Those Syrians who failed to conform to that homogeneity are no longer there. They are either dead, have fled or were deported. And until recently, nothing was done to try to encourage those living in exile to return. On the contrary: The list of names recently published on the internet by the opposition website Zaman al-Wasl, a list including the names of 1.5 million people currently being sought by the various security agencies, is authentic. It includes a large number of Syrians living overseas along with their place of birth and even the names of their grandparents.
After all that has happened, does Bashar Assad have a political future?
More important than all the reasons for the uprising, however, is the fear that is now omnipresent. It was always the foundation of the Assad dynasty, with founder Hafiz Assad proving an expert at stoking the fear of his subjects and exploiting it.
And fear as a guarantor of power has a successful history in Syria -- in Hama, for example, the large Sunni city that was besieged in 1982 by Hafiz Assad's troops to quell a Muslim Brotherhood uprising. Until July 2011, Hama was home to the largest peaceful protests against Bashar Assad, with up to half a million people participating. But when security forces opened fire on the demonstrators, things quickly quieted down. The memories of what the Assad family does to its opponents were still too fresh.
The fear will likely again be sufficient to keep Assad's shrunken Syria quiet. It is a fear that must be kept palpable and does not allow for national reconciliation, political change or free elections. Assad's troops followed the Hama blueprint when they began firing on demonstrators in 2011 -- and seven years later, the Hama blueprint ultimately led to the regime's victory.
European diplomats responsible for Syria in embassies and ministries in Berlin, Brussels, Paris, London, Istanbul, Beirut and elsewhere all say the same thing: There must be credible change that ultimately leads to a Syria without Assad as head of state. Political freedoms must be respected and free elections held.
They all say they are relying on the negotiations being carried out under the auspices of the United Nations. The embassies in Damascus remain closed and the sanctions are still in place. After years of air strikes carried out by the Syrian regime on its own population, after the starvation of entire cities and the use of chemical weapons, after the targeted destruction of schools and hospitals, one can't simply return to business as usual, they say.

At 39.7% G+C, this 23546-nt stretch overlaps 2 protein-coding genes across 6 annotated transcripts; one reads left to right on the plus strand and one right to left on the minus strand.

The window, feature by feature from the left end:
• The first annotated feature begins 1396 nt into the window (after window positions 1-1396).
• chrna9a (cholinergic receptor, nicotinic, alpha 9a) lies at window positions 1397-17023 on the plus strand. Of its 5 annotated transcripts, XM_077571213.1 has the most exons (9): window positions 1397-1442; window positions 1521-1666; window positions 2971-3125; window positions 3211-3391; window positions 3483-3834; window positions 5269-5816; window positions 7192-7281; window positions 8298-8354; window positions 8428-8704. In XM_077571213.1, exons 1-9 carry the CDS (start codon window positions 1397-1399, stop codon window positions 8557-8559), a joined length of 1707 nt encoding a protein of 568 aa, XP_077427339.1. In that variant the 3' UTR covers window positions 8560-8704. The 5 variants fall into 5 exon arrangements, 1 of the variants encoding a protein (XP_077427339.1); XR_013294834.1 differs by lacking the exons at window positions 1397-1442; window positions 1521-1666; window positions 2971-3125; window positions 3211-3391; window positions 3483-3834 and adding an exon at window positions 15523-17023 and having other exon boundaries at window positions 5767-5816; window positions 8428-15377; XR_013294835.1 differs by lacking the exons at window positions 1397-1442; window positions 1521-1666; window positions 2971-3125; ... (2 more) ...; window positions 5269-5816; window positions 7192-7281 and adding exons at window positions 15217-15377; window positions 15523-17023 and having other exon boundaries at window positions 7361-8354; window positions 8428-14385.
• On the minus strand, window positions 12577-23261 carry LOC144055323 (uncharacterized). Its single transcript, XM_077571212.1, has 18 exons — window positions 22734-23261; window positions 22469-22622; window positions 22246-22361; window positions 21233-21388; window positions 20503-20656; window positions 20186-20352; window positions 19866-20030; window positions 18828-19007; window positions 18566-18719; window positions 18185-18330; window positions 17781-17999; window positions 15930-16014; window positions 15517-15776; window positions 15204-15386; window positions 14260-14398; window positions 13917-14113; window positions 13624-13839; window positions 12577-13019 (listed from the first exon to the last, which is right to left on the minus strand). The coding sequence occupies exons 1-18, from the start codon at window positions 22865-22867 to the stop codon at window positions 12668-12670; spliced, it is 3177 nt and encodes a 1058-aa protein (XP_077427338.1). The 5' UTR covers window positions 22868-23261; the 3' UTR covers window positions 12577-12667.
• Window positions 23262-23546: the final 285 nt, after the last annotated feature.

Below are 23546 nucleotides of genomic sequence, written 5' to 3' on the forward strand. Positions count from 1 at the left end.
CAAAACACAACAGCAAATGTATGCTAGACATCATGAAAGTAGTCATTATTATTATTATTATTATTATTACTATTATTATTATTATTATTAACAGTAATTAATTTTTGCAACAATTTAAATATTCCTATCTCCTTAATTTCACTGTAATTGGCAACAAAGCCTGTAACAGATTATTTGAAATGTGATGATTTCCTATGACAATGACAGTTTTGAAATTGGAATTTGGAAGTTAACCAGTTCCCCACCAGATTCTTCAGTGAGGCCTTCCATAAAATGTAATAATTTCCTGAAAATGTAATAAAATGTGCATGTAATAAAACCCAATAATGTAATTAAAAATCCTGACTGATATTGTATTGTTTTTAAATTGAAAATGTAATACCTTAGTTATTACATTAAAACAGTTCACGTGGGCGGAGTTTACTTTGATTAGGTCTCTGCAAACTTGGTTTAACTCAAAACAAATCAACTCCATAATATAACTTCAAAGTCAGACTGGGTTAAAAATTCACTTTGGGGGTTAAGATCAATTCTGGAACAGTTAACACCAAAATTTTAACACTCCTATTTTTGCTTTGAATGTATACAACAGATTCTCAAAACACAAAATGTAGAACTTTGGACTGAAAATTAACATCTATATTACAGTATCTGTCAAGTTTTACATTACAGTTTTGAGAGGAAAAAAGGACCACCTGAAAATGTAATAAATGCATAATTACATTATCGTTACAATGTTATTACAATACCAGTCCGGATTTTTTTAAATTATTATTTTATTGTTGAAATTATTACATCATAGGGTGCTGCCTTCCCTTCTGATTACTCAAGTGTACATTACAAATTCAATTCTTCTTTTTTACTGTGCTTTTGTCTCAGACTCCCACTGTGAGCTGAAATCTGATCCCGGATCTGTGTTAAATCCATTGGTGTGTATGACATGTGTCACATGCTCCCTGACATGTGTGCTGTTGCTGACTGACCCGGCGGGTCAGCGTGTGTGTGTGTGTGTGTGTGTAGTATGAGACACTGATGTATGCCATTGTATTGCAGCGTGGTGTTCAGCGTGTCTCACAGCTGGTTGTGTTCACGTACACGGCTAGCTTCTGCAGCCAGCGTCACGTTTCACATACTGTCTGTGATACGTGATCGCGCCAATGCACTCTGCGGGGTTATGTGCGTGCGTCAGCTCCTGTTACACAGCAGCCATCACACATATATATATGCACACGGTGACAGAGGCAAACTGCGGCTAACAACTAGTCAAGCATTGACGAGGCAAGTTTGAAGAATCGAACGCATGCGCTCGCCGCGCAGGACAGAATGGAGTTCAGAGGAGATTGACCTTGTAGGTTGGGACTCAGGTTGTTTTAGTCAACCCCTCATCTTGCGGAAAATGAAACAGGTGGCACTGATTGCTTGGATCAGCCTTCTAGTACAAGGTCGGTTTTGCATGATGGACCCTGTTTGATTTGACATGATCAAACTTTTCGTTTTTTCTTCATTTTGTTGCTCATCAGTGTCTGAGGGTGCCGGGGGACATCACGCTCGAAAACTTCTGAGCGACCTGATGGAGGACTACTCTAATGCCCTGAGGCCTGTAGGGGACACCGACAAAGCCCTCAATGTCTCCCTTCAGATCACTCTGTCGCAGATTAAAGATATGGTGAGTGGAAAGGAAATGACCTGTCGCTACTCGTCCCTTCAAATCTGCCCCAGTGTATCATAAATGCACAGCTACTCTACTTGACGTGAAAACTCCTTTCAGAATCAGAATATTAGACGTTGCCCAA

Ultimately, though, that is exactly what might happen. The opposition is fragmented while military power is in the hands of Russia and Iran -- and both of them support Assad.
What bargaining chips does the West still have in negotiations with Assad?
The talks in Geneva, the conferences in Vienna and Riyadh -- all of them have failed. The only discussion format that has produced results that have then been implemented are the series of meetings in the Kazakh capital of Astana involving Iran, Russia and Turkey. Those meetings, though, are not focused on peace but on staking out spheres of influence. They are negotiations that pay no heed to international law or human rights concerns.
Still, Russia might ultimately take a seat at the table in Geneva, says one Eastern European diplomat, particularly if the West is prepared to accept Assad's victory and help pay for it. That, in fact, is the last remaining trump card the West still holds: money. Billions of euros for reconstruction. Europe, though, continues to insist that such financing will only be produced within the framework of a reform process.
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However, Damascus has other ways of applying pressure. For example, all those Syrians who are currently living in half-destroyed homes with no water or electricity. "How to better help the Syrian populations in need without consolidating Assad's power is a difficult equation," French UN Ambassador François Delattre has said.
But a much more powerful trump card in Assad's hand are the Syrians currently outside of the country -- those who once took to the streets and who the regime does not want to return. When two Lebanese ministers traveled to Damascus in August 2017 to discuss the return of the 1 million Syrian refugees now in Lebanon with the Syrian foreign minister, they were rejected. "We don't want them back," the two Lebanese officials were told.
The fact that the Syrian ambassador in Lebanon recently called on refugees to return now that, as he said, many areas are back in the regime's hands is not without irony. After all, the vast majority of Syrians in Lebanon have been there since 2012-2013, having fled from the government and its bombs.
A woman in Douma, a town near Damascus, has told DER SPIEGEL what has been happening recently to those Syrians who remained in rebel-controlled regions. The woman regularly provided DER SPIEGEL with information during the fighting in spring. "Last week, they took three men from our neighborhood and we've heard nothing more from them," they woman wrote via WhatsApp. "We stayed because we didn't want to live in tents in Idlib. Today, I am dreaming of the tents!"
She added that she planned to immediately delete the message after sending it. And if a stranger were to come to her door, she said, she would of course speak of how happy she was to have been liberated from the terrorists.